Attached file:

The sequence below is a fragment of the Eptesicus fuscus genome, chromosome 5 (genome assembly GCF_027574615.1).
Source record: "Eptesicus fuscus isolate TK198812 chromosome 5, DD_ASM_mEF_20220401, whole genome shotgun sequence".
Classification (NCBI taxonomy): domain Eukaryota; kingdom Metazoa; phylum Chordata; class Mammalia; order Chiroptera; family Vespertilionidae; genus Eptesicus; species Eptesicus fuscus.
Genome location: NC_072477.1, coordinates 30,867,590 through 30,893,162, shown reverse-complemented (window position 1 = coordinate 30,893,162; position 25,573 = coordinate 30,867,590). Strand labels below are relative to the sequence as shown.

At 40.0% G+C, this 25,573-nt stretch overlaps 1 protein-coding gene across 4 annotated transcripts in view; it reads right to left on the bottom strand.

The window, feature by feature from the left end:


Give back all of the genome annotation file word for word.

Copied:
The sequence below is a fragment of the Eptesicus fuscus genome, chromosome 5 (genome assembly GCF_027574615.1).
Source record: "Eptesicus fuscus isolate TK198812 chromosome 5, DD_ASM_mEF_20220401, whole genome shotgun sequence".
Classification (NCBI taxonomy): domain Eukaryota; kingdom Metazoa; phylum Chordata; class Mammalia; order Chiroptera; family Vespertilionidae; genus Eptesicus; species Eptesicus fuscus.
Genome location: NC_072477.1, coordinates 30,867,590 through 30,893,162, shown reverse-complemented (window position 1 = coordinate 30,893,162; position 25,573 = coordinate 30,867,590). Strand labels below are relative to the sequence as shown.

At 40.0% G+C, this 25,573-nt stretch overlaps 1 protein-coding gene across 4 annotated transcripts in view; it reads right to left on the bottom strand.

The window, feature by feature from the left end: